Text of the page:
Since the novel coronavirus struck, the stock market has been unpredictable, to say the least. One of the most surprising trends over the past few weeks are renewed interest among retail investors in companies that have filed for bankruptcy. JCPenney (NYSE:JCP) is one such firm that saw its share price more than double in early June. But even for the riskiest of investors, JCP stock isn’t worth its 30 cent price tag.
The firm unsurprisingly filed for bankruptcy as it struggled to navigate through the challenging retail environment in a post-pandemic world. Some saw the move as an opportunity — after all, JCPenney could use the time to restructure and come back stronger than ever, right?
Wrong. In fact, JCPenney looks very unlikely to do much more than fade into the background as a relic of retail times past.
Discounted JCP Stock Sparks Acquisition Rumors
There’s a ton of acquisition speculation surrounding JCP stock right now and that could be a reason some investors are interested in holding onto it. A number of big names could benefit from buying JCPenney due to its location and vast real estate portfolio.
Chief among them is e-commerce juggernaut Amazon (NASDAQ:AMZN), which would benefit from owning brick-and-mortar stores that could be used as collection points for customers. Amazon has long struggled against its last-mile delivery costs, and owning physical retail space could ease that burden.
But AMZN isn’t the only one with its sights set on JCP. Authentic Brands Group LLC, Simon Property Group (NYSE:SPG) and Brookfield Property Partners (NASDAQ:BPY) are also considering buying JC Penney in a joint deal.
This wouldn’t be the first time Simon and Brookfield saved a failing retailer. The two bought Forever 21 at the start of the year.
JCPenney Could Live to See Another Day
If JCP’s mall landlords do eventually buy the beleaguered retailer, they’ll likely do everything in their power to reinvigorate the store. Their main motivation for keeping JCPenney is the fact that most of the smaller stores they house have agreements that stipulate the shopping center keeps two “anchor stores” on the premises. Losing JCP would mean renegotiating all of those contracts as well as a big headache for the landlords.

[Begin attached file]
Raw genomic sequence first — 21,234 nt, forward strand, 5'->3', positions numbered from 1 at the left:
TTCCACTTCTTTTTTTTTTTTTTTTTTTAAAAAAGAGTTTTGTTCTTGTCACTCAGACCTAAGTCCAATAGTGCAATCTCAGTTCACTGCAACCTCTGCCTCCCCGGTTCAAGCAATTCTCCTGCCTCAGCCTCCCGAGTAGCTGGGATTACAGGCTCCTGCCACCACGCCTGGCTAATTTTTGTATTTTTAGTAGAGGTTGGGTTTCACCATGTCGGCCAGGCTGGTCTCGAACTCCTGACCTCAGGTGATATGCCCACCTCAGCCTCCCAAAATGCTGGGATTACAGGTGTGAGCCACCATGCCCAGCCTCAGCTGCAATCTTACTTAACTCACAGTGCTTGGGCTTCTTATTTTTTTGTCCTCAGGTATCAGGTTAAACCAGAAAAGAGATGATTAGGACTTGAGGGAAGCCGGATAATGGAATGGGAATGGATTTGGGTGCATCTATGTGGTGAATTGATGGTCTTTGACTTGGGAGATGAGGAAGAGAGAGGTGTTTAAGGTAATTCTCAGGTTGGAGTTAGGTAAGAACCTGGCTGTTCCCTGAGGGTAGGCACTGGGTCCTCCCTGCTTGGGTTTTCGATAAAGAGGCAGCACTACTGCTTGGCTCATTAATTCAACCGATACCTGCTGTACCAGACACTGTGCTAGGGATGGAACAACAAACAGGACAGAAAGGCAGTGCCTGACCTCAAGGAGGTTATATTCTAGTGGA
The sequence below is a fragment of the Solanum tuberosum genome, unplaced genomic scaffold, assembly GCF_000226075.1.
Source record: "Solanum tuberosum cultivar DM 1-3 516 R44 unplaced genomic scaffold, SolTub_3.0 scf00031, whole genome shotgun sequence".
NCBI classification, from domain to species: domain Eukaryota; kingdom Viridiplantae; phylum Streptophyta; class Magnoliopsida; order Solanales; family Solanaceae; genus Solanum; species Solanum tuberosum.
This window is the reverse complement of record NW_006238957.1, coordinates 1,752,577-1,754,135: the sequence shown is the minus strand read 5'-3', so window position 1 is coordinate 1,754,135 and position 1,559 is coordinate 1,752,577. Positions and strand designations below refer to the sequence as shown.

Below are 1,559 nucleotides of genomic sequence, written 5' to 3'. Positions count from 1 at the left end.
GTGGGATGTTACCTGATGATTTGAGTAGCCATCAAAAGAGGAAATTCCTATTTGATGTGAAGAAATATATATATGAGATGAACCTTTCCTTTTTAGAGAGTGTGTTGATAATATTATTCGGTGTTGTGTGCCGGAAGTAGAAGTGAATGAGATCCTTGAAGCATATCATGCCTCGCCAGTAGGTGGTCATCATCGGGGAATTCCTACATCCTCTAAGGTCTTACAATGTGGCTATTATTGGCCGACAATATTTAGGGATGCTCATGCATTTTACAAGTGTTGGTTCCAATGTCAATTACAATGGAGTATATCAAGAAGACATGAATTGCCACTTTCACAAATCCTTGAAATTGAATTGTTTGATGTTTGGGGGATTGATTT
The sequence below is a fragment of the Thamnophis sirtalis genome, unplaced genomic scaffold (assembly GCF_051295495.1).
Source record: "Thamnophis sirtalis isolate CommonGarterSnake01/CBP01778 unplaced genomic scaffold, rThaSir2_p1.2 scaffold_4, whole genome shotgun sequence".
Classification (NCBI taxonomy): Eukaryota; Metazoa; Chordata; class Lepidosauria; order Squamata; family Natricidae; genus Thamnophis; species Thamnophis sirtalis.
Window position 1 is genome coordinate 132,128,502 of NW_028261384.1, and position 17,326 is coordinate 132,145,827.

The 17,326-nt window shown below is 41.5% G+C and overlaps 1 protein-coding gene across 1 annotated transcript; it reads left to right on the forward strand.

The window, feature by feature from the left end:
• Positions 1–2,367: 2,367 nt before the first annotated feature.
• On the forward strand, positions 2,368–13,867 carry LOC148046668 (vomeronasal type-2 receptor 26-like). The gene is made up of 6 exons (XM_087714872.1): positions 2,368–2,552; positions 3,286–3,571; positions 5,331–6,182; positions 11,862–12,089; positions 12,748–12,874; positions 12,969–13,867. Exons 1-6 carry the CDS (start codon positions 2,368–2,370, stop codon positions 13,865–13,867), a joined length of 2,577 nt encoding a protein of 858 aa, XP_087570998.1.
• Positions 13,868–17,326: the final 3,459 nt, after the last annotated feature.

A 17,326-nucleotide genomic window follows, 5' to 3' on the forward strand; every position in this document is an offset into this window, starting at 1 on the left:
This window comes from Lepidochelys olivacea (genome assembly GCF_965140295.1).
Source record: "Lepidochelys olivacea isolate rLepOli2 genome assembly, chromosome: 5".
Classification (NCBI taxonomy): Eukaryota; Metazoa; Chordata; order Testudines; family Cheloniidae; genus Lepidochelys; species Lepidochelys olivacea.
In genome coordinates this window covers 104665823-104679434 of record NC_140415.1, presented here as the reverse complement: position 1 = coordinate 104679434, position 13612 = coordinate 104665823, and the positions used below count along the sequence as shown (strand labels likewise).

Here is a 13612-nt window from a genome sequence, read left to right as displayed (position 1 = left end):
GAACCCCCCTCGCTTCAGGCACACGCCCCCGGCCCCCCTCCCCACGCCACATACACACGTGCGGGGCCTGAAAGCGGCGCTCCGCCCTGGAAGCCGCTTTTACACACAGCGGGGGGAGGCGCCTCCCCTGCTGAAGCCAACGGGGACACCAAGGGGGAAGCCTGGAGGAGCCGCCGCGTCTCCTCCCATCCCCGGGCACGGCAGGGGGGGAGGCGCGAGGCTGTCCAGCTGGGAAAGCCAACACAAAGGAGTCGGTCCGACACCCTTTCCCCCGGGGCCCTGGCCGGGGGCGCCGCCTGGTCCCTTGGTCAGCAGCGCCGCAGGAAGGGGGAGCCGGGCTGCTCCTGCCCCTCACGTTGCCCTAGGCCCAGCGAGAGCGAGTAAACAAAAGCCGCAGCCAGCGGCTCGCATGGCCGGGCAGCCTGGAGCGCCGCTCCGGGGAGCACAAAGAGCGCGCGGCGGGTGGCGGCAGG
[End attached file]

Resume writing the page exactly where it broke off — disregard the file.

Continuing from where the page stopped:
That’s the case for Brookfield and Simon. Authentic Brands reportedly has another motivation: intellectual property. According to Forbes, Authentic Brands is hoping to market some of JCP’s in-house brands separately.
If this scenario plays out, investors will lose. JCPenney is going to be worth even less if the firm is chopped up into that many pieces. It’s difficult to imagine the department store going on without its low-cost brands.
What’s Next for JCP Stock
JCPenney, it seems, wants to try to emerge from bankruptcy on its own. The company has until July 14 to come up with a game plan and submit it to the court. That’s not a ton of time to get lenders on board.
Again, the future of this scenario doesn’t look great for JCP stock owners. Of course, there’s a chance that the revived JCPenney would be a leaner organization with a better online presence and the ability to capture the attention of its customers.
But realistically, that’s a long-shot even the riskiest investors don’t want to take. The novel coronavirus has decimated the retail industry. The virus and resulting lockdowns fast-forwarded U.S. consumers to an era where contactless delivery reigns supreme. In short, it accelerated a wave of bankruptcies that was likely coming anyway.
Perhaps JCP could’ve struggled on for another year or so if the pandemic hadn’t struck, but ultimately the company has been trying to breathe life into its tired brand and outdated business model for years now. There appears to be very little chance of JCPenney making a successful comeback and that makes JCP stock worth avoiding at all costs.
Matthew McCall left Wall Street to actually help investors — by getting them into the world’s biggest, most revolutionary trends BEFORE anyone else. The power of being “first” gave Matt’s readers the chance to bank +2,438% in Stamps.com (STMP), +1,523% in Ulta Beauty (ULTA) and +1,044% in Tesla (TSLA), just to name a few. Click here to see what Matt has up his sleeve now. Matt does not directly own the aforementioned securities.